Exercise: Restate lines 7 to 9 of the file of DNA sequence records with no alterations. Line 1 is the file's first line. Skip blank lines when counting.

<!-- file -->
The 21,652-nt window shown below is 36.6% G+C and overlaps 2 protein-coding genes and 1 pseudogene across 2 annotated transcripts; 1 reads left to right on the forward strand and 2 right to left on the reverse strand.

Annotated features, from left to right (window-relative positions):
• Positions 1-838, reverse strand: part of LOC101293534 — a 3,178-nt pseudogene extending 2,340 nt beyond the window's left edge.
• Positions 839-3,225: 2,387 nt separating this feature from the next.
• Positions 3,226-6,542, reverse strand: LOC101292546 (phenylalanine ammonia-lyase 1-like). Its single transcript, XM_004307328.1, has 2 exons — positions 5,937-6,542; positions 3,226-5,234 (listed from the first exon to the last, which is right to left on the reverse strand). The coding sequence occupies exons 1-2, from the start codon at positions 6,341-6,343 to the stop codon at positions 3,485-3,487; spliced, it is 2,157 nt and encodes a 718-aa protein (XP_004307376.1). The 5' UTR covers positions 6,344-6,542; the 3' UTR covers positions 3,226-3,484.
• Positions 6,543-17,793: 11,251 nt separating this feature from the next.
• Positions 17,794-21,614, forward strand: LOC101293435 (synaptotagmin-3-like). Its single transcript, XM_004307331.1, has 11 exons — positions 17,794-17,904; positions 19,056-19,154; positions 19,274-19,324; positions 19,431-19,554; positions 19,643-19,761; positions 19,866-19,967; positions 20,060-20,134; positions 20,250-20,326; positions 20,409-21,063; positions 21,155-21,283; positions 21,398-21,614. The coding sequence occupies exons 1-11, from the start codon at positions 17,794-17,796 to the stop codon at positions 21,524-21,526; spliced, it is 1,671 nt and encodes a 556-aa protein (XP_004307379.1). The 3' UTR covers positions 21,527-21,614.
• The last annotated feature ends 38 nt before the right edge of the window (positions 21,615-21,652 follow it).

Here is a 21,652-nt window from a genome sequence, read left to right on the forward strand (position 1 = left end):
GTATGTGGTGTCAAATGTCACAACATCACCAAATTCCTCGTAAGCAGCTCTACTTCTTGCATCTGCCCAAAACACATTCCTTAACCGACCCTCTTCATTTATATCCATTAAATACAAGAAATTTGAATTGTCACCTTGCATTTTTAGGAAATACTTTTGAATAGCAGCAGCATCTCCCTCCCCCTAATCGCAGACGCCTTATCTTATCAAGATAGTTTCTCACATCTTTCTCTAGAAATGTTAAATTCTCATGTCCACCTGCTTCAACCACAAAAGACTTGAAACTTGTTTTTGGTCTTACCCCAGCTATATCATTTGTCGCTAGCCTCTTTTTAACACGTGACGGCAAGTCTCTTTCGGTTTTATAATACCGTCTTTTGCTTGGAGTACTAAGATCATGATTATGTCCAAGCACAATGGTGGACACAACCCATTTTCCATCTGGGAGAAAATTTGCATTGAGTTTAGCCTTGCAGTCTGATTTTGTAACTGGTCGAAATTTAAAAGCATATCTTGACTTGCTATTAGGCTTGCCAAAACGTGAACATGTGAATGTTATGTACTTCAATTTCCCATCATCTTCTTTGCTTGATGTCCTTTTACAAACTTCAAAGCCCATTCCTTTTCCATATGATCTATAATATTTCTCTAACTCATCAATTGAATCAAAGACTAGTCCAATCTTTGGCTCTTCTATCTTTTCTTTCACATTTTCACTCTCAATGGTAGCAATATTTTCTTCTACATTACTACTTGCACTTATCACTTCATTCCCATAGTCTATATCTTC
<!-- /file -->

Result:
• Positions 17,794-21,614, forward strand: LOC101293435 (synaptotagmin-3-like). Its single transcript, XM_004307331.1, has 11 exons — positions 17,794-17,904; positions 19,056-19,154; positions 19,274-19,324; positions 19,431-19,554; positions 19,643-19,761; positions 19,866-19,967; positions 20,060-20,134; positions 20,250-20,326; positions 20,409-21,063; positions 21,155-21,283; positions 21,398-21,614. The coding sequence occupies exons 1-11, from the start codon at positions 17,794-17,796 to the stop codon at positions 21,524-21,526; spliced, it is 1,671 nt and encodes a 556-aa protein (XP_004307379.1). The 3' UTR covers positions 21,527-21,614.
• The last annotated feature ends 38 nt before the right edge of the window (positions 21,615-21,652 follow it).

Here is a 21,652-nt window from a genome sequence, read left to right on the forward strand (position 1 = left end):